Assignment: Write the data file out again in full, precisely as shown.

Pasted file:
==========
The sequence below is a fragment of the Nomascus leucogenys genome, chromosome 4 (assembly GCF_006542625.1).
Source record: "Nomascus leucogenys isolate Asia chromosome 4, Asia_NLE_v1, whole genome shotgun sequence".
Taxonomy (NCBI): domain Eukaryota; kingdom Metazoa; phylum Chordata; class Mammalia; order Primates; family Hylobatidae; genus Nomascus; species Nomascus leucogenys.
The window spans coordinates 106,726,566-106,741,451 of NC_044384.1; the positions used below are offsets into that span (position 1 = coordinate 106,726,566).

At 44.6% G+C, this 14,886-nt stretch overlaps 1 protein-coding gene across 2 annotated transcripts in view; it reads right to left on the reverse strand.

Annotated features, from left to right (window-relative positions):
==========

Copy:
The sequence below is a fragment of the Nomascus leucogenys genome, chromosome 4 (assembly GCF_006542625.1).
Source record: "Nomascus leucogenys isolate Asia chromosome 4, Asia_NLE_v1, whole genome shotgun sequence".
Taxonomy (NCBI): domain Eukaryota; kingdom Metazoa; phylum Chordata; class Mammalia; order Primates; family Hylobatidae; genus Nomascus; species Nomascus leucogenys.
The window spans coordinates 106,726,566-106,741,451 of NC_044384.1; the positions used below are offsets into that span (position 1 = coordinate 106,726,566).

At 44.6% G+C, this 14,886-nt stretch overlaps 1 protein-coding gene across 2 annotated transcripts in view; it reads right to left on the reverse strand.

Annotated features, from left to right (window-relative positions):